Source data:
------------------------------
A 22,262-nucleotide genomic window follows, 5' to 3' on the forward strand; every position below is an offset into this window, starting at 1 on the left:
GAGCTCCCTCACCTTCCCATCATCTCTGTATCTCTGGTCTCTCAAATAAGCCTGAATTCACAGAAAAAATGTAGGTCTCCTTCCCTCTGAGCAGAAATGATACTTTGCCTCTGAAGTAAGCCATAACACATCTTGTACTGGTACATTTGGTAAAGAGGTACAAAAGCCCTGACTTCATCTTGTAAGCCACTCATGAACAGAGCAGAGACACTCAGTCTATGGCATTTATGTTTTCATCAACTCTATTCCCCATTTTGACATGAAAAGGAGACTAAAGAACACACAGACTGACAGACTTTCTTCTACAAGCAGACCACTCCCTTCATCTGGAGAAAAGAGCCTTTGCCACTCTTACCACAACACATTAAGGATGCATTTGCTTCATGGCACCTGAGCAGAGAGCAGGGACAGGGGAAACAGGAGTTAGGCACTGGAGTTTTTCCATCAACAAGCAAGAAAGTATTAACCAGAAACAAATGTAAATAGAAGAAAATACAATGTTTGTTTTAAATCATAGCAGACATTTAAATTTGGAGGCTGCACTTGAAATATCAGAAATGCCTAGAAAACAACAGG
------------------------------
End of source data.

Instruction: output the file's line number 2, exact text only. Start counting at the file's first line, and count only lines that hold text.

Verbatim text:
GAGCTCCCTCACCTTCCCATCATCTCTGTATCTCTGGTCTCTCAAATAAGCCTGAATTCACAGAAAAAATGTAGGTCTCCTTCCCTCTGAGCAGAAATGATACTTTGCCTCTGAAGTAAGCCATAACACATCTTGTACTGGTACATTTGGTAAAGAGGTACAAAAGCCCTGACTTCATCTTGTAAGCCACTCATGAACAGAGCAGAGACACTCAGTCTATGGCATTTATGTTTTCATCAACTCTATTCCCCATTTTGACATGAAAAGGAGACTAAAGAACACACAGACTGACAGACTTTCTTCTACAAGCAGACCACTCCCTTCATCTGGAGAAAAGAGCCTTTGCCACTCTTACCACAACACATTAAGGATGCATTTGCTTCATGGCACCTGAGCAGAGAGCAGGGACAGGGGAAACAGGAGTTAGGCACTGGAGTTTTTCCATCAACAAGCAAGAAAGTATTAACCAGAAACAAATGTAAATAGAAGAAAATACAATGTTTGTTTTAAATCATAGCAGACATTTAAATTTGGAGGCTGCACTTGAAATATCAGAAATGCCTAGAAAACAACAGG